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A Balanced 2:18 Translocation and Familial Schizophrenia: Falling Short of an Association

Michel Maziade, MD; Marc Debraekeleer, MD; Paul Genest, PhD; Denis Cliche, MD; Jean-Pierre Fournier, MD; Yvon Garneau, MD; Christian Shriqui, MD; Marc-André Roy, MD; Luc Nicole, MD; Vincent Raymond, MD, PhD; Michel Vekemans, MD
Arch Gen Psychiatry. 1993;50(1):73-75. doi:10.1001/archpsyc.1993.01820130079017.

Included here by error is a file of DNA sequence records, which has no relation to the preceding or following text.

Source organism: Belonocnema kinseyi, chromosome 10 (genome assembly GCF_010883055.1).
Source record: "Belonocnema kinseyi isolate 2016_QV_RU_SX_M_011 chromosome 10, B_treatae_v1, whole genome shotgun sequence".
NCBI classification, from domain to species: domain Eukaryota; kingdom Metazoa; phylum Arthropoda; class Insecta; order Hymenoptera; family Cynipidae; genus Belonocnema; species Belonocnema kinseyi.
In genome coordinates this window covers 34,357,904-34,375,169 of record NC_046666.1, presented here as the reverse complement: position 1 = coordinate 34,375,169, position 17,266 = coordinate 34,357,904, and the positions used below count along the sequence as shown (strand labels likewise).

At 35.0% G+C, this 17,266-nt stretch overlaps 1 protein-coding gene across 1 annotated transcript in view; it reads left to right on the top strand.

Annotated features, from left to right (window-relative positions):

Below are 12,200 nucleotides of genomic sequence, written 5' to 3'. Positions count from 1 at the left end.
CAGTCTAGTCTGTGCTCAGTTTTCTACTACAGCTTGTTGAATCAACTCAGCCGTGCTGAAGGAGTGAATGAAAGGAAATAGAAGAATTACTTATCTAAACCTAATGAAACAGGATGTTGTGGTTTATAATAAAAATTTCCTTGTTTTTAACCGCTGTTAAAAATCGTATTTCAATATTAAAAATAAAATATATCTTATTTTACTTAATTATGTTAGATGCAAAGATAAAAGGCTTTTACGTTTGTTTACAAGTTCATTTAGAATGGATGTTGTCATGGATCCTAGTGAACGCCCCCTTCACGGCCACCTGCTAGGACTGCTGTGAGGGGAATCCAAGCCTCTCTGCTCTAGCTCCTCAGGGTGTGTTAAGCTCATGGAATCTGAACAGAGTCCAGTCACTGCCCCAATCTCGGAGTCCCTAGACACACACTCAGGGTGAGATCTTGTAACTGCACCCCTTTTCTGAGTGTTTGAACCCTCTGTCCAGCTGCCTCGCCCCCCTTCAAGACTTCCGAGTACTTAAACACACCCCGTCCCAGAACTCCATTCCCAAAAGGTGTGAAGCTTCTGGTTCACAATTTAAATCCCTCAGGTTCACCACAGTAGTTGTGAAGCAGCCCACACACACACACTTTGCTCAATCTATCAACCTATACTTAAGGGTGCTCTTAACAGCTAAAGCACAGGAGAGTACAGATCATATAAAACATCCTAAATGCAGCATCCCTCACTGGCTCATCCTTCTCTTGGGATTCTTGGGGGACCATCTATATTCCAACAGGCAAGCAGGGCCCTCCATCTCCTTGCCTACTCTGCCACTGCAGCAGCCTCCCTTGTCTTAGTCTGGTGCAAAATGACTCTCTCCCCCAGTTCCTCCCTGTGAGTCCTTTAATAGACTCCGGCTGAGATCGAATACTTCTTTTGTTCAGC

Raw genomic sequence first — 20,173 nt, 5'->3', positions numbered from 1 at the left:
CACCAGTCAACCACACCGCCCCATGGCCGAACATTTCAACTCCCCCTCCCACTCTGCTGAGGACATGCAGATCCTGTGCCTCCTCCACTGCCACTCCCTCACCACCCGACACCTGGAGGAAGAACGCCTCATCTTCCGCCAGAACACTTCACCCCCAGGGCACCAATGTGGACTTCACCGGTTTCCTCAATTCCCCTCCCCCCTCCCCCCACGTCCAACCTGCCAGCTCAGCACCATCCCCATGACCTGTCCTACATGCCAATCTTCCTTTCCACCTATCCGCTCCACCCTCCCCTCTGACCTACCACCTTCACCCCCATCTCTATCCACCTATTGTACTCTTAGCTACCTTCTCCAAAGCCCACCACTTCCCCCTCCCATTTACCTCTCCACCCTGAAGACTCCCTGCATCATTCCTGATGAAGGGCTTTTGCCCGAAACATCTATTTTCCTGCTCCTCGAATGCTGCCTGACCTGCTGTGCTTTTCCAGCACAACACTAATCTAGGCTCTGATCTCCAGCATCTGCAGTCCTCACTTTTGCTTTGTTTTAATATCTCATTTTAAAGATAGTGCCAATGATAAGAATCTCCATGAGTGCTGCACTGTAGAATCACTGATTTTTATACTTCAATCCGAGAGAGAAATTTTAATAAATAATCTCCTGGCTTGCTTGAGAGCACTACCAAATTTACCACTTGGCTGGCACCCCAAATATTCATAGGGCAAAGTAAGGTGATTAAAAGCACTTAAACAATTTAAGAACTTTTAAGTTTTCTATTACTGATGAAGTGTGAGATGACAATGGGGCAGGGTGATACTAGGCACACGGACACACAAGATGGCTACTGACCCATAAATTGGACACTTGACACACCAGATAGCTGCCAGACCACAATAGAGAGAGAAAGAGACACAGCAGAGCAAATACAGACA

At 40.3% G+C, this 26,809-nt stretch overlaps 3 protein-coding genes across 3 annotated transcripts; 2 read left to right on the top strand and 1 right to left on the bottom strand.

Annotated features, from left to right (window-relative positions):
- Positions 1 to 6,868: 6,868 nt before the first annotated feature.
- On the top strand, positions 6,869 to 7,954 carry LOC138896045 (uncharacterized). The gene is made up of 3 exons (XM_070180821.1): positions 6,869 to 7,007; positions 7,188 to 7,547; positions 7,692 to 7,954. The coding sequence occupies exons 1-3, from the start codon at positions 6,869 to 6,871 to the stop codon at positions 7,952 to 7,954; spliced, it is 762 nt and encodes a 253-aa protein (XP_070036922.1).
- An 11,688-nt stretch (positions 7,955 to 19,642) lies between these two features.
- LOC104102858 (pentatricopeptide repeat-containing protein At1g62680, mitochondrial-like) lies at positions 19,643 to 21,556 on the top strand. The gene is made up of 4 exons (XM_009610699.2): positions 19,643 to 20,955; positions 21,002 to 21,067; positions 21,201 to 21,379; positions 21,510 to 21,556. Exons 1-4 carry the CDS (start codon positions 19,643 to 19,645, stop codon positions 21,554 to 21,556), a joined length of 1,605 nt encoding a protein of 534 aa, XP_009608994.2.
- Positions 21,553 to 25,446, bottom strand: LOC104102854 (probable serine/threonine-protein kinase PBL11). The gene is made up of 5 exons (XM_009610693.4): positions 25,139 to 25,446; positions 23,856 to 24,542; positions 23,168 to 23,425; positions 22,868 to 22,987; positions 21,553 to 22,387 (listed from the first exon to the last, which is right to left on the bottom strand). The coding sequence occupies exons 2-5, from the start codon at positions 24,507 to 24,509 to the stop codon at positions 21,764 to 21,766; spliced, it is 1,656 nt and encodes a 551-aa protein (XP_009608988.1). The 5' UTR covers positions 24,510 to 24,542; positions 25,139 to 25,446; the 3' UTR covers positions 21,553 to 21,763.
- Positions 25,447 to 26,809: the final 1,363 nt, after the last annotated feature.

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To the Editor.—  A search for the concurrence of cytogenetic anomalies and major psychiatric disorders transmitted within the same family is certainly warranted to save time and resourcesIII Pedigree 218 Pedigree 218. Solid squares represent schizophrenia as defined by DSM-III-R5; shaded squares, alcohol dependence (DSM-III-R); and asterisk, balanced translocation t(2:18) (p11.2, p11.2). in the process of identifying genes that predispose to major psychoses.1 The extremely rare and striking occurrence of these two phenomena transmitted within the same family has been reported on different occasions.2,3 However, the leads provided by these reports should be taken with caution if there is a small number of clearly affected subjects in the pedigree under scrutiny2 or if there is a lack of specificity of the disorders associated with the karyotypic anomaly.3In the process of screening multiplex families densely affected by schizophrenia in Eastern Québec, Canada,4 we detected

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